Concordant phylogeography and cryptic speciation in two Western Palaearctic oak gall parasitoid species complexes
Nicholls, James A.; Preuss, Sonja; Hayward, Alexander; Melika, George; Csoka, Gyorgy; Nieves-Aldrey, Jose-Luis; Askew, Richard R.; Tavakoli, Majid; Schonrogge, Karsten; Stone, Graham N.. 2010 Concordant phylogeography and cryptic speciation in two Western Palaearctic oak gall parasitoid species complexes. Molecular Ecology, 19 (3). 592-609. 10.1111/j.1365-294X.2009.04499.xFull text not available from this repository.
Little is known about the evolutionary history of most complex multi-trophic insect communities. Widespread species from different trophic levels might evolve in parallel, showing similar spatial patterns and either congruent temporal patterns (Contemporary Host-tracking) or later divergence in higher trophic levels (Delayed Host-tracking). Alternatively, host shifts by natural enemies among communities centred on different host resources could disrupt any common community phylogeographic pattern. We examined these alternative models using two Megastigmus parasitoid morphospecies associated with oak cynipid galls sampled throughout their Western Palaearctic distributions. Based on existing host cynipid data, a parallel evolution model predicts that eastern regions of the Western Palaearctic should contain ancestral populations with range expansions across Europe about 1.6 million years ago and deeper species-level divergence at both 8–9 and 4–5 million years ago. Sequence data from mitochondrial cytochrome b and multiple nuclear genes showed similar phylogenetic patterns and revealed cryptic genetic species within both morphospecies, indicating greater diversity in these communities than previously thought. Phylogeographic divergence was apparent in most cryptic species between relatively stable, diverse, putatively ancestral populations in Asia Minor and the Middle East, and genetically depauperate, rapidly expanding populations in Europe, paralleling patterns in host gallwasp species. Mitochondrial and nuclear data also suggested that Europe may have been colonized multiple times from eastern source populations since the late Miocene. Temporal patterns of lineage divergence were congruent within and across trophic levels, supporting the Contemporary Host-tracking Hypothesis for community evolution.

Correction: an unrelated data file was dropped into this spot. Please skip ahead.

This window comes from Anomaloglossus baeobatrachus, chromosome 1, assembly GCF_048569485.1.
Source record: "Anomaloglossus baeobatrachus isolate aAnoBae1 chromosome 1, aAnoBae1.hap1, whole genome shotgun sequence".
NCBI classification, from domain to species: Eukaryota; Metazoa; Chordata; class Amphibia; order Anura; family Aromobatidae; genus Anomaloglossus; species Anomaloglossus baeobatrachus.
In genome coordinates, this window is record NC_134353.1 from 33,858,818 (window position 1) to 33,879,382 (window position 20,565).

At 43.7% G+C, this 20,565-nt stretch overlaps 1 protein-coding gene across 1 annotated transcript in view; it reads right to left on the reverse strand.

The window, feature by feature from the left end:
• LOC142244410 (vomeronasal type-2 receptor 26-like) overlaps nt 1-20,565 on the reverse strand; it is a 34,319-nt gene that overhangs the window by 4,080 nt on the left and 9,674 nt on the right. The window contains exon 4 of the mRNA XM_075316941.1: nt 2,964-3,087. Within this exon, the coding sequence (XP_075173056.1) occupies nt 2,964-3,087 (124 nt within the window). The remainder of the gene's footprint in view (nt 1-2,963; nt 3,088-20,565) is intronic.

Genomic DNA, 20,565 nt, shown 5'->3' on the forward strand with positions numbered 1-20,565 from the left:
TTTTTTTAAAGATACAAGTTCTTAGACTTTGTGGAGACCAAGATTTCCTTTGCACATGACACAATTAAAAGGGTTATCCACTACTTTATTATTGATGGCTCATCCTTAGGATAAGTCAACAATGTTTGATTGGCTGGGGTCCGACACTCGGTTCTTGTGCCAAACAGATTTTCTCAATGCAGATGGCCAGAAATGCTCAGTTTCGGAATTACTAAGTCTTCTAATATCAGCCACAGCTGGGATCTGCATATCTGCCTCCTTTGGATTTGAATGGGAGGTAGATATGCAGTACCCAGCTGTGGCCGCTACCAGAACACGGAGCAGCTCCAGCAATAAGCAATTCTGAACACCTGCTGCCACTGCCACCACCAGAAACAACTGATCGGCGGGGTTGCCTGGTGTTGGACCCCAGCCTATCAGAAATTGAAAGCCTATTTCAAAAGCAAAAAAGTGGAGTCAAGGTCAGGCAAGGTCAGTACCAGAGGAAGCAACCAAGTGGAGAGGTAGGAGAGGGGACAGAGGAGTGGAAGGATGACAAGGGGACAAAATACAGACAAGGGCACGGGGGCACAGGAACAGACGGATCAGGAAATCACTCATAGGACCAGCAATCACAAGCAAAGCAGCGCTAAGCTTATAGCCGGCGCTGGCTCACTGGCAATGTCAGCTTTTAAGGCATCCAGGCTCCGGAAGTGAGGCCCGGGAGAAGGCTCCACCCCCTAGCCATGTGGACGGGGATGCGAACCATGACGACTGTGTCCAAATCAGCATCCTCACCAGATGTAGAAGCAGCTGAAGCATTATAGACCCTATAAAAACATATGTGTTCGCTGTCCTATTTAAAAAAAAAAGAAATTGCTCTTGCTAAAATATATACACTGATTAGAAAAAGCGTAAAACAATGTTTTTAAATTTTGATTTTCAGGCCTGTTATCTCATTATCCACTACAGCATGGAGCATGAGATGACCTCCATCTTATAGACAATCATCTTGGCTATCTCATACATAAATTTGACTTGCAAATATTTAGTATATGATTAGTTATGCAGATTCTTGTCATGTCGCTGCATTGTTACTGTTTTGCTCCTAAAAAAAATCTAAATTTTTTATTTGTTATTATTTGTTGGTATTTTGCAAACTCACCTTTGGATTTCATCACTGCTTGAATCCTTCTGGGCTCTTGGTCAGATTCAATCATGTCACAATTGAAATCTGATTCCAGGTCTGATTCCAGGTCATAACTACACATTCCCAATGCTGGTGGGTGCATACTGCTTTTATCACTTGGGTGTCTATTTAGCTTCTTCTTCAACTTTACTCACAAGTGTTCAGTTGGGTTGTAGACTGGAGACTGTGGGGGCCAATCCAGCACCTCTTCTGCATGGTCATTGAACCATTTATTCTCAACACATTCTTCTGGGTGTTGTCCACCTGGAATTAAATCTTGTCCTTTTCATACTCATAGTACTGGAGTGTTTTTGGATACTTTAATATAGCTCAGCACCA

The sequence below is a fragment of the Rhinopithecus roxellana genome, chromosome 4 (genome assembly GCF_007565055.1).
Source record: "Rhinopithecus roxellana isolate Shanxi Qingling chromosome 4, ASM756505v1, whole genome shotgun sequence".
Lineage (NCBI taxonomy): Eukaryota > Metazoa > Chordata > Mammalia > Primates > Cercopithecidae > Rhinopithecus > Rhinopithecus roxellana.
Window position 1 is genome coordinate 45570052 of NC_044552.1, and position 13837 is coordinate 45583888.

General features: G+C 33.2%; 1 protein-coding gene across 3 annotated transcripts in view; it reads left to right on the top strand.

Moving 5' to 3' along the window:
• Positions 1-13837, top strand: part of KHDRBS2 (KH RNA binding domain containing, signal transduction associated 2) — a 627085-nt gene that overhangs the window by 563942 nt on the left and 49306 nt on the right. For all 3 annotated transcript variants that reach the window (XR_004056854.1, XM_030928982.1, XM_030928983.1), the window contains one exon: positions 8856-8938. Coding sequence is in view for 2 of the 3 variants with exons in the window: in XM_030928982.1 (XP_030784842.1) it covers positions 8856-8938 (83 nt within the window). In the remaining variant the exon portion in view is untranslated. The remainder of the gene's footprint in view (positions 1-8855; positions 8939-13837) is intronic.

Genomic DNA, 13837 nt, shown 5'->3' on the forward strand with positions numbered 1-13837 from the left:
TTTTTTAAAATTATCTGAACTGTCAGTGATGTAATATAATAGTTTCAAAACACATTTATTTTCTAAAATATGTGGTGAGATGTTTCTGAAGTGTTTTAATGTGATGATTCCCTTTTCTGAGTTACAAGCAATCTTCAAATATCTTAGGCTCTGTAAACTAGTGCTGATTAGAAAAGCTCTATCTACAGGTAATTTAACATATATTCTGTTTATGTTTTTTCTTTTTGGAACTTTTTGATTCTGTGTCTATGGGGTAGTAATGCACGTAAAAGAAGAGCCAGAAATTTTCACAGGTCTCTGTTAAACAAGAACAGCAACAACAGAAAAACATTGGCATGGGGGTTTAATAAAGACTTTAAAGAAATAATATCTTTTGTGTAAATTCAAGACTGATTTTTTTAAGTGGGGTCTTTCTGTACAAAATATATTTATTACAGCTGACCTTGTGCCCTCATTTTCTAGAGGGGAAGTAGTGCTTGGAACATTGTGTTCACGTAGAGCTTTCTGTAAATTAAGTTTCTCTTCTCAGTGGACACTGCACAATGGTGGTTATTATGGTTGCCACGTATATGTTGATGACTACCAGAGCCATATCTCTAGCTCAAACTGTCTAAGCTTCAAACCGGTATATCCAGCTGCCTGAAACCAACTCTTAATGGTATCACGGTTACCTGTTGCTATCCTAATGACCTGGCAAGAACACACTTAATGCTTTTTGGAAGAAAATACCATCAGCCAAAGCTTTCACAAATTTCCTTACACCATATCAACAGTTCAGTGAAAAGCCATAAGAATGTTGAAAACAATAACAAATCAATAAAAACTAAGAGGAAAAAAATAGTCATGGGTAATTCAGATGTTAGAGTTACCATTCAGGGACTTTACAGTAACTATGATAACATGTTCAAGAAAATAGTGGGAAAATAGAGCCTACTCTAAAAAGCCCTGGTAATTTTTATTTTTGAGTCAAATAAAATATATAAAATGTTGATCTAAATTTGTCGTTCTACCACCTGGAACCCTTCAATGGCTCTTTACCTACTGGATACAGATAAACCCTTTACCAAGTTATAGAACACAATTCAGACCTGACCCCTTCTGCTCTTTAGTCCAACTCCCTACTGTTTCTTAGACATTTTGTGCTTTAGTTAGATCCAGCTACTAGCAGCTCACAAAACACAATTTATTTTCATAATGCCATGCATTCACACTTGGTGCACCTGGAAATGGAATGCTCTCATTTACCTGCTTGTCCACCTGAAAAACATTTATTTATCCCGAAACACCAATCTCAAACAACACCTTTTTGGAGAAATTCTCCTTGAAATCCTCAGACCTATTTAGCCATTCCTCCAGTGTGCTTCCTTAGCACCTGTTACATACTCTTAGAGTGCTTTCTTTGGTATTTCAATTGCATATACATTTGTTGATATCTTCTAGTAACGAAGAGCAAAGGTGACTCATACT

|Item Type:||Publication - Article|
|Digital Object Identifier (DOI):||10.1111/j.1365-294X.2009.04499.x|
|Programmes:||CEH Topics & Objectives 2009 onwards > EHFI
CEH Topics & Objectives 2009 onwards > Biodiversity > BD Topic 2 - Ecological Processes in the Environment > BD - 2.4 - Estimate the impact of the main drivers and pressures on biodiversity ...
|Additional Keywords:||community evolution, comparative phylogeography, cryptic species, host-tracking, Megastigmus, oak gall|
|NORA Subject Terms:||Zoology
Ecology and Environment
|Date made live:||22 Mar 2010 15:39|
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